(Bloomberg) -- U.K. Foreign Minister Boris Johnson is in Washington this week to make a last-ditch argument to persuade President Donald Trump to remain in the Iran nuclear deal, arguing the agreement is flawed but can be improved.
“We need to find a way of fixing that, and the president has been right to call attention to it, but you can’t just do that without throwing the baby out with the bathwater,” Johnson said Monday in an appearance on Fox News.
With the time at hand for Trump to decide whether the U.S. remains in the Iran nuclear deal, world leaders are making their final pitches.
Johnson is scheduled to meet this week with Vice President Mike Pence, National Security Adviser John Bolton and other administration and congressional officials to try to salvage the pact aimed at curbing Iran’s nuclear program in return for the easing of international sanctions. Johnson’s arrival follows recent visits by French President Emmanuel Macron and German Chancellor Angela Merkel.
‘Fixed or Nixed’
Israeli Prime Minister Benjamin Netanyahu said Sunday that the 2015 accord is fatally flawed and must be “fully fixed or nixed” to stop Iranian aggression sooner than later. His comments came as Iranian President Hassan Rouhani warned that the U.S. would face “historic” regret if it pulled out.
Trump faces a May 12 deadline to decide whether to continue waiving key sanctions and has declined to reveal what he’ll do. While the president has repeatedly called the accord a bad deal for the U.S., and Trump lawyer Rudy Giuliani said Saturday he expects it to be torn up, Trump also said last week that his antipathy “doesn’t mean I wouldn’t negotiate a new agreement.”
Members of Trump’s own party are split. Representative Mac Thornberry said Sunday he “would counsel against” Trump quitting the accord. Still, House Majority Leader Kevin McCarthy said he’s “very comfortable” that the president is standing up to Iran.
Speaking to reporters on Sunday, Netanyahu said the agreement fails to address potential weaponization of Iran’s nuclear knowledge, imposing only temporary limits on uranium enrichment.
“I say that a deal that enables Iran to keep and hide all its nuclear weapons know-how is a terrible deal,” said Netanyahu, who’s warned for decades about Iran’s nuclear ambitions. The agreement must be “either fully fixed or fully nixed” because otherwise, “you will end up with Iran with a nuclear arsenal in a very short time,” he said.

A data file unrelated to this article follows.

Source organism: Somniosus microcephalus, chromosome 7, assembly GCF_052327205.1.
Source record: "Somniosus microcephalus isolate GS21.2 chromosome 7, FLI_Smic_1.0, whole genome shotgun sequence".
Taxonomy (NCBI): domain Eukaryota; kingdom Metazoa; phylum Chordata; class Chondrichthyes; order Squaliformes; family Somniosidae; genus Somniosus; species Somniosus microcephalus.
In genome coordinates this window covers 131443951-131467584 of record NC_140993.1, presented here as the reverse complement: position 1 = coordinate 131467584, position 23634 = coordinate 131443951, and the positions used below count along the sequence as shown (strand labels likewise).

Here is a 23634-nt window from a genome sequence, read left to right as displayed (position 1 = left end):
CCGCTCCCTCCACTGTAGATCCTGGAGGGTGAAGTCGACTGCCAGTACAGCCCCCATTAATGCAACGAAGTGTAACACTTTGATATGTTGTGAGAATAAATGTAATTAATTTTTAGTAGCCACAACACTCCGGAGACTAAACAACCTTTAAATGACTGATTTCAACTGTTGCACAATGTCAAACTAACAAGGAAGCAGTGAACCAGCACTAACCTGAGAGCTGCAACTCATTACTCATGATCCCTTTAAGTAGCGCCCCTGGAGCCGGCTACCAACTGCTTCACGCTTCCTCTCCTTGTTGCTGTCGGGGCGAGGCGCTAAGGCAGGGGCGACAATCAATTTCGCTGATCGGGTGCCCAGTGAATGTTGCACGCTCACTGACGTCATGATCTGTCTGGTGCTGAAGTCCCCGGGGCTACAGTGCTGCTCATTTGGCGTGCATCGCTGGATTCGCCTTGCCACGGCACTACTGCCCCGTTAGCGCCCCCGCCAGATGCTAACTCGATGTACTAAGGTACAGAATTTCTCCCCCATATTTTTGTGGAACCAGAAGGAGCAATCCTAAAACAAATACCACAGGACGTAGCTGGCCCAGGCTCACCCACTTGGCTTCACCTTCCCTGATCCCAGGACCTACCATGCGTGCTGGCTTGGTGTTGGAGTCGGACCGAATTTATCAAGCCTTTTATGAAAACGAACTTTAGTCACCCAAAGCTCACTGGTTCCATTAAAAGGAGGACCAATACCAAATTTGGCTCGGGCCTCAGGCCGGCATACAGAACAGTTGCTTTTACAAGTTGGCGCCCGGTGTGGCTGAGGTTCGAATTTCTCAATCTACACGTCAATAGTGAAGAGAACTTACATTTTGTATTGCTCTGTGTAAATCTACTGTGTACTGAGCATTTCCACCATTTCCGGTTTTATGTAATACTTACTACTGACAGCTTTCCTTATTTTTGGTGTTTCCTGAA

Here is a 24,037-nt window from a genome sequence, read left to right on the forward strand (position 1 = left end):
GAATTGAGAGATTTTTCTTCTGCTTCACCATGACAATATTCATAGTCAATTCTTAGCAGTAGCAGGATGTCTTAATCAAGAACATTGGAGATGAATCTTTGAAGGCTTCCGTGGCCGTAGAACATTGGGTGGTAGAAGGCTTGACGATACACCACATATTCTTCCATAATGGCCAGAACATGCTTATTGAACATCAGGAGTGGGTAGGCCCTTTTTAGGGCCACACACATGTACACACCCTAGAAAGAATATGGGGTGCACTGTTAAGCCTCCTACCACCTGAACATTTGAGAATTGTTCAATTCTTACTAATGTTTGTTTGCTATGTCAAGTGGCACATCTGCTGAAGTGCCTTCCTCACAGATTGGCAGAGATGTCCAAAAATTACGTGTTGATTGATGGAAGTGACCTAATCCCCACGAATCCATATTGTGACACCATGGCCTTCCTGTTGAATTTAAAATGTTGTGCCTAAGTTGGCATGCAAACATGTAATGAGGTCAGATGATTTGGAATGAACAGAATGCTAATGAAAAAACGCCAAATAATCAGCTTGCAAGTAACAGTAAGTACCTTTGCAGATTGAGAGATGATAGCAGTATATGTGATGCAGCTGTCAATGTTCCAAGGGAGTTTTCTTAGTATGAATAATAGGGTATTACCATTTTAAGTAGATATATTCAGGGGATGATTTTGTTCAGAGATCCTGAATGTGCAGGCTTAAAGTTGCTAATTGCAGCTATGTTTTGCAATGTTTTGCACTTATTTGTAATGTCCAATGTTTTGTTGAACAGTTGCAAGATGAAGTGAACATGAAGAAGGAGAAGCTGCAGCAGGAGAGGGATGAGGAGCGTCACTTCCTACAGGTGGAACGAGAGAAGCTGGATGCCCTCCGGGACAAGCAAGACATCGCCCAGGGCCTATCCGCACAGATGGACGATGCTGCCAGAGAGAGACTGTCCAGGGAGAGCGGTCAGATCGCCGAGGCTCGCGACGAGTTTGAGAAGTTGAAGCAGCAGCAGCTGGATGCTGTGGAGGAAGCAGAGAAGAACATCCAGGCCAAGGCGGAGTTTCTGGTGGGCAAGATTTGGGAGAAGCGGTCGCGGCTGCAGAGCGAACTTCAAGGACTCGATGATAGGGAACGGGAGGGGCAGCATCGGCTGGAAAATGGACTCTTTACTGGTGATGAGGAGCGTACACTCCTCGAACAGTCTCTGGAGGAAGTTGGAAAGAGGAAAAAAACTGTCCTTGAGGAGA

Macron reiterated Sunday that he wants to maintain the Iran accord, while “complementing” it with talks on Tehran’s ballistic missile program and regional activities, according to an interview he gave to Le Journal du Dimanche.
Rouhani, addressing crowds at a rally Sunday in the northeastern city of Sabzevar, said the U.S. has “always sought to sow intrigue against Iran” and would be making a huge mistake by exiting the agreement.
“If it wants to leave the nuclear deal, it will quickly see that this decision will be a regret of historic proportions,” Rouhani said.
U.S. negotiators have been meeting with allies France, the U.K. and Germany trying to reach a consensus on side agreements responding to U.S. concerns about the deal rather than scuttling it.
“I am sure of one thing: every available alternative is worse,” the U.K.’s Johnson said in column published by the New York Times on Sunday. “The wisest course would be to improve the handcuffs rather than break them.”
‘A Few Days Left’
U.K. officials think “we can find some language, produce some action that meets” Trump’s concerns about the deal, Kim Darroch, the British ambassador to the U.S., said on CBS’s “Face the Nation” on Sunday.
“We haven’t got there yet,” Darroch said. “We have a few days left to see if we can find our way through.”
Thornberry of Texas, chairman of the House Armed Services Committee, suggested on “Fox News Sunday” that perhaps the president could delay his deadline so the U.K. and France can pursue the idea of new negotiations to strengthen the agreement.
By leaving the deal, the U.S. would lose visibility into what Iran is doing, Thornberry said. Iran promised to redesign, convert, and reduce its nuclear facilities while accepting inspections in return for an end to all nuclear-related economic sanctions, boosting oil revenue and regaining frozen assets.
“I thought it was a bad deal,” he said. “But the key question is, ‘OK, now we are where we are, what happens next if the U.S. pulls out?’”
But McCarthy of California said Sunday that Trump is taking the right approach.
“It’s time someone stands up to them,” McCarthy of California said on Fox’s “Sunday Morning Futures.” “That was a bad deal to start with, and history will show that was the wrong agreement, and I’m thankful that the president is looking at all options.”
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Here’s why the U.S. walking out of the Iran accord will lead to questions about its credibility. Watch this conversation with Raj Bhala, professor at the University of Kansas and BloombergQuint columnist and Vivek Katju, Former Secretary at the Ministry of External Affairs.